KARACHI: The central government debt during the first seven months of the current fiscal year increased by Rs1.210 trillion to Rs32.997tr mainly on account of a double-digit increase in the funds raised through the Pakistan Investment Bonds (PIBs) auctions.
The total central government debt during the period under review rose by four per cent as the government continued to borrow funds from the domestic and external sources to fill the fiscal gaps.
Moreover, the government’s domestic debt – long- and short-term — saw a massive increase of 10pc to Rs21.79tr in January from Rs20.73tr at the beginning of the current fiscal year. Almost all of this increase came from the funds raised through the PIBs, as the total outstanding debt of these instruments jumped 13pc to Rs12.33tr at the end of January from Rs10.933tr in June, 2019.
Another significant increase in the long-term domestic debt came under the savings schemes — net of prize bonds – which increased from Rs2.99tr in June to Rs3.276tr in January, an increase of 10pc.
However, the domestic debt from prize bonds and foreign currency loans declined by 18pc and 5pc respectively.
On the other hand, the central government external debt rose 1pc to Rs11.20tr compared to Rs11.05tr in June, 2019. Even though, the long-term external debt had decreased by 3pc to Rs10.56tr, the huge 406pc or Rs515bn increase in the short-term external debt pushed up the overall figure.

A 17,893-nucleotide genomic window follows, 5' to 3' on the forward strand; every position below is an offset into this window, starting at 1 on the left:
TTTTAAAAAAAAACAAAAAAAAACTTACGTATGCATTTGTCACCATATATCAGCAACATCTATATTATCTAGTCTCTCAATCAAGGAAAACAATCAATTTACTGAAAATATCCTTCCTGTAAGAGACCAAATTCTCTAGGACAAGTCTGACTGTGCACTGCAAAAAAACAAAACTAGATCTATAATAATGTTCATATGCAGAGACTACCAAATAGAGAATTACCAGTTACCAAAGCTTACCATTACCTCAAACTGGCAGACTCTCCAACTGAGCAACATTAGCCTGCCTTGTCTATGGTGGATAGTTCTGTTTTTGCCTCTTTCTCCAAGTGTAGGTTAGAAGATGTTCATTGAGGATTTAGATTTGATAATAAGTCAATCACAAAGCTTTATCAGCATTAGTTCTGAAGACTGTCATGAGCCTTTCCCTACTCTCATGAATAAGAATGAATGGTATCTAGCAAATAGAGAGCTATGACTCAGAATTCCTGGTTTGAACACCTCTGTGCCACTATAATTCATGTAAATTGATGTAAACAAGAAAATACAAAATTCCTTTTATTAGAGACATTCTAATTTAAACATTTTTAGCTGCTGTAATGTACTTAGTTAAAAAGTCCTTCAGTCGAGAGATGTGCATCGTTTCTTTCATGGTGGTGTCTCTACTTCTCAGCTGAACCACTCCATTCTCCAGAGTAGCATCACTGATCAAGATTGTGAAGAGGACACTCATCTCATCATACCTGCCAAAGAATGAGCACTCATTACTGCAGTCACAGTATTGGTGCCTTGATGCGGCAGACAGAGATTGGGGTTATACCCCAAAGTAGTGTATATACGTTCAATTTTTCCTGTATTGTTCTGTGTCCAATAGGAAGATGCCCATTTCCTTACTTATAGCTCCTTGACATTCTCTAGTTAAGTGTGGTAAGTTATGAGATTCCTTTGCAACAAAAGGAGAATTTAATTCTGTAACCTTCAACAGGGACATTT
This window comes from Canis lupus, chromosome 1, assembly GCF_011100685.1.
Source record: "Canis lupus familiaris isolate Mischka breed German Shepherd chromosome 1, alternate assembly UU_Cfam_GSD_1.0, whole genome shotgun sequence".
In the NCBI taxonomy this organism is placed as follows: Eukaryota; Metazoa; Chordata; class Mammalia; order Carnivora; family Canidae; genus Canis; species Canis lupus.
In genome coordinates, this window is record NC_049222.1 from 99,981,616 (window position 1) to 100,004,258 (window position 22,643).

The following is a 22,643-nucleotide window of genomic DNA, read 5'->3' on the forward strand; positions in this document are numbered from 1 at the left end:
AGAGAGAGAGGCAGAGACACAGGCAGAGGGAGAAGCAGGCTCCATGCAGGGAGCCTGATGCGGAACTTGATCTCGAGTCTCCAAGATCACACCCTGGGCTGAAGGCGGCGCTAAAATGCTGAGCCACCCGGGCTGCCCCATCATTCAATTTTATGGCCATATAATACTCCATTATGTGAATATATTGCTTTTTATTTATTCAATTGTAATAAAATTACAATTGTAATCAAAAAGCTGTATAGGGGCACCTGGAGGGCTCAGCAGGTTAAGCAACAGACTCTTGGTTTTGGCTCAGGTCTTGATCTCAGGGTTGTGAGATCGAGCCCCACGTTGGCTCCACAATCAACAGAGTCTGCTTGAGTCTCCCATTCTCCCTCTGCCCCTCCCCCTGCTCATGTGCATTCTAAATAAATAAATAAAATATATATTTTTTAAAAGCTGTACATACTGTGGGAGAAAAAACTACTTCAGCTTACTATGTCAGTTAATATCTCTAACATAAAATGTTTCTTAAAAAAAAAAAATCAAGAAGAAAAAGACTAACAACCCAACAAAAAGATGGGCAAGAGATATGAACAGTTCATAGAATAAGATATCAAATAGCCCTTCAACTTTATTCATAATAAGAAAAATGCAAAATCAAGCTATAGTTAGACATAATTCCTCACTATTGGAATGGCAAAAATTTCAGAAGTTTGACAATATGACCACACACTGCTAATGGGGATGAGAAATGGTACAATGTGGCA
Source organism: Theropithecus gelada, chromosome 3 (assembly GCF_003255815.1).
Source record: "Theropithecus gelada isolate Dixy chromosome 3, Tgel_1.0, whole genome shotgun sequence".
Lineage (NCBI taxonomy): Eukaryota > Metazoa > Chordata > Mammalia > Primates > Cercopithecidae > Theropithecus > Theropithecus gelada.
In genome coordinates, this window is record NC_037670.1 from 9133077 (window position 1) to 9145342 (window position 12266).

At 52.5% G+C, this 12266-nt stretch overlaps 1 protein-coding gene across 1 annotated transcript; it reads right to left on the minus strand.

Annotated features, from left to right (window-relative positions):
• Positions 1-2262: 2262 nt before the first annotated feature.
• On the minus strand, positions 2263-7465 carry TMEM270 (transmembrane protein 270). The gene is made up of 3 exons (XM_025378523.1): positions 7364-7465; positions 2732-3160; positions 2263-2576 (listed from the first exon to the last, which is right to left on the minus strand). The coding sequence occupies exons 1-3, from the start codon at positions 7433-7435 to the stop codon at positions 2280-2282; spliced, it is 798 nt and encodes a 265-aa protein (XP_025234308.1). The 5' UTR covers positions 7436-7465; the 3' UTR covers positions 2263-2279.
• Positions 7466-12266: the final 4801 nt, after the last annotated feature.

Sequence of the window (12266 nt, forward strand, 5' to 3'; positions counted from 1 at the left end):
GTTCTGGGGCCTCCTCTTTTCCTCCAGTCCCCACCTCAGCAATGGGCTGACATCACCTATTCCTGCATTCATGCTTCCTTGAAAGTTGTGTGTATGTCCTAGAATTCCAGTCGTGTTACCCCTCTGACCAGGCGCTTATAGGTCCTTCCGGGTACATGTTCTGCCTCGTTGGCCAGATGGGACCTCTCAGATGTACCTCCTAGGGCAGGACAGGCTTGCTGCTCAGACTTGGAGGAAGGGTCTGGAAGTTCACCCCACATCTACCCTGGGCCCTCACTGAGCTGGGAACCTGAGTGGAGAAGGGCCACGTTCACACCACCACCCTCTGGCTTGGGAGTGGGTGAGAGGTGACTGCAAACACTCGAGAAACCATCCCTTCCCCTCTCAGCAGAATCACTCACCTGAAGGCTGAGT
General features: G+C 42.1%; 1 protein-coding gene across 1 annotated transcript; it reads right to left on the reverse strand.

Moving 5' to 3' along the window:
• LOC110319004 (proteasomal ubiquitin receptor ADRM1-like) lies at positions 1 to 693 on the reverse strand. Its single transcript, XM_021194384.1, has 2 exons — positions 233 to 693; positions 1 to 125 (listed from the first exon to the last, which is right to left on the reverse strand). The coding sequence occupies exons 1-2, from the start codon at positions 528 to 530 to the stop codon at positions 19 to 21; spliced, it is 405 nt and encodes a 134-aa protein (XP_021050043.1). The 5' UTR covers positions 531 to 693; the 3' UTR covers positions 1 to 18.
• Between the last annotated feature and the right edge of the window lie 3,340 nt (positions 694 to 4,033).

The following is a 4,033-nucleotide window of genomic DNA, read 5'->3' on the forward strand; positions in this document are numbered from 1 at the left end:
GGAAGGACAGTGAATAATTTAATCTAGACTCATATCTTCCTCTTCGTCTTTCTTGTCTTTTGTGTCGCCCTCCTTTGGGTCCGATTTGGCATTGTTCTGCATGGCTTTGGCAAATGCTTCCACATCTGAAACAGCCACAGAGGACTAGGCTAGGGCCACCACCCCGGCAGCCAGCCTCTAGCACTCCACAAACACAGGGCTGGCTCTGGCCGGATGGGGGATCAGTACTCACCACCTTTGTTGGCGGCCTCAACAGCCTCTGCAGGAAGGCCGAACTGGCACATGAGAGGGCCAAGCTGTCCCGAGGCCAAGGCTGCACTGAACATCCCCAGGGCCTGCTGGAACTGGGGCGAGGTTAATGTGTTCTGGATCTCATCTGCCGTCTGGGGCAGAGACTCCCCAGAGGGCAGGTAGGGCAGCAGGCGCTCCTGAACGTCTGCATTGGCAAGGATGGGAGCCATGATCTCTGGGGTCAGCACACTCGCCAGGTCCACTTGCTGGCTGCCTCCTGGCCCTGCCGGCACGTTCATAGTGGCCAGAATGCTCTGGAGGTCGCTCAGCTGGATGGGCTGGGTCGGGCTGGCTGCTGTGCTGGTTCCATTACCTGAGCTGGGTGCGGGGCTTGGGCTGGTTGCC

The short-term external debt increased to Rs641.9bn from Rs126.9bn in June, 2019.
Investment to deposit ratio jumps 59pc
Around 59 per cent of the deposits held by the banks during February were parked in investments as banking sector took advantage of the higher yields on government papers.
The government instruments — treasury bills and the Pakistan Investment Bonds have remained the pick of bankers as they have parked maximum liquidity in these instruments given the high interest rates.
Total investments made by the banking sector during the month rose year-on-year by 16pc to Rs8.72tr compared to Rs7.49tr during the corresponding last year.
The banking sector deposits increased 16 per cent year-on-year to Rs14.81 trillion compared to Rs12.805tr during the corresponding month last year. However, deposits in the ongoing fiscal year rose by 2pc.
On the other hand, the advances to the banking sector showed lackluster growth as banks continue to shy away from loaning funds to the private sector to avoid non-performing loans (NPL) in the high interest rate environment. Advances of the commercial banks during the ongoing fiscal year rose by 1pc.
Published in Dawn, March 11th, 2020